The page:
There’s no question: The best way to visit Biscayne National Park is by boat. Of the park’sÂ 172,000 acres,Â 95% isÂ covered by water.
Up until January 2016, that’s been a problem. It has been years sinceÂ Biscayne National Park has offered any boat tours besides canoe and kayak rentals along the coastline.
Finally, however, two types of tours of available:
Three-hour group tours: AÂ 45-foot power catamaranÂ will showÂ visitors the scenery and take visitors to the most popularÂ island in the park,Â Boca Chita Key, where they can visitÂ the parkâ€™s historic (and totally ornamental) lighthouse.
These tours cost $35 plus tax for adults and $25 plus tax for kidsÂ 5Â to 12. The boats depart from the parkâ€™s Dante Fascell Visitor Center on weekends.Â Check the park websiteÂ for specific dates and times. The boat is ADA accessible.
Small, all-day sailboat excursions: The second tour is longer and pricier: All day excursions on a sailboat carrying six people for $149 per person. These tours will leave at 10 a.m. and return at 4 p.m.Â These trips will includeÂ opportunities for swimming, snorkeling, island hiking, kayaking or paddle boarding.
These tours involve sailing on the bay for a few hours, a stop at either Boca Chita or Adams Key, where guests can use stand up paddleboards or kayaks to explore mangrove tunnels and nearby waterways. Guests can hike on trails on the islands and swim at small beaches on each island.
Here are details about the sailboat excursions.
The third way to get out on the water is via kayak orÂ canoe, which you can launch at the park. Kayaking is limited toÂ the mangrove coastline. (TheÂ islands are too far to reach by paddle. A ranger estimated six hours of paddling over open water.)Â Paddle board and kayak rentals are available on weekends from Sports Stylee Paddling at Convoy Point (the location of the park visitor center). Call 786-389-2522 for more details.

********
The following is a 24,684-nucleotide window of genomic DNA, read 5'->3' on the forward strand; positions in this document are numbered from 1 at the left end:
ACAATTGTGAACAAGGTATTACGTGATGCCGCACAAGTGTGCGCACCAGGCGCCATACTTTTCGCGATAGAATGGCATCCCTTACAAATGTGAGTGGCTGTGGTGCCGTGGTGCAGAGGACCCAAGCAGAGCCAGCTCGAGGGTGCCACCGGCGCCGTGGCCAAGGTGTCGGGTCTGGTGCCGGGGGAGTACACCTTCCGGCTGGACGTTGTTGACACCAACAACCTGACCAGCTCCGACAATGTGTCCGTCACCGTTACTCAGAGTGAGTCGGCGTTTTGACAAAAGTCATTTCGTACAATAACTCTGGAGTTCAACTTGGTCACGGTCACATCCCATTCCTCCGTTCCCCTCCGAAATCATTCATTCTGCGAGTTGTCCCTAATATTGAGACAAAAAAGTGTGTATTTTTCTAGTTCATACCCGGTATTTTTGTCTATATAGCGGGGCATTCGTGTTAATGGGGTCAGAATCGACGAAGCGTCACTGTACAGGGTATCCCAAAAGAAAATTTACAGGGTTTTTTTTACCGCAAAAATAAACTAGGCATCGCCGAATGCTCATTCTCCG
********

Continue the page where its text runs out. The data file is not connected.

Activities at Biscayne National Park
Both Boca Chita and Elliot Keys have campgrounds, but if you don’t have a boat, you have to arrange with a boat captainÂ to get you there and back. (Neither of the boat tours listed above take campers; the park has no concessionaire for this service at this time.) Tent camping is $15 a night; boat camping is $20 a night, which includes dock space and use of a camp site. (Be warned: Mosquitoes are prevalent year round.)
Convoy Point, Biscayne National Park headquarters, offers beautifully situated picnic tables — with shade and overlooking Biscayne Bay — and a scenic quarter-mile jetty. The visitor center offers exhibits and a movie.
Except as a picnic stop during a road trip to the Florida Keys, however, Biscayne National Park doesn’t offer many activities if you don’t haveÂ a way to go out on the water or take a boat tour.
Planning your visit to Biscayne National Park
- Information about boat tours at Biscayne National ParkÂ .
- Admission to the park is free. It’s easy to find, due east of the huge Homestead-Miami speedway.
- Biscayne National Park official website
- Maritime Heritage Trail
Things to do near Biscayne National Park
- If you’re driving to Biscayne National Park, you may want to keep going to explore the Florida Keys. Our Florida Keys mile-marker guide is an ideal companion to a roadtrip.
- Everglades National Park is minutes away. Here areÂ our tips for visiting Everglades National Park.Â A free trolley connects the two national parks and the city of Homestead.
- Robert is Here is a great stop in Homestead for milkshakes plus exotic fruit and variety of farm animals.
- Drive down scenic Card Sound Road and discover Alabama Jack’s, a classic Keys tiki bar known for its conch fritters.
- An attraction that belongs on the Florida funky hall of fame: Coral Castle Museum, is minutes away.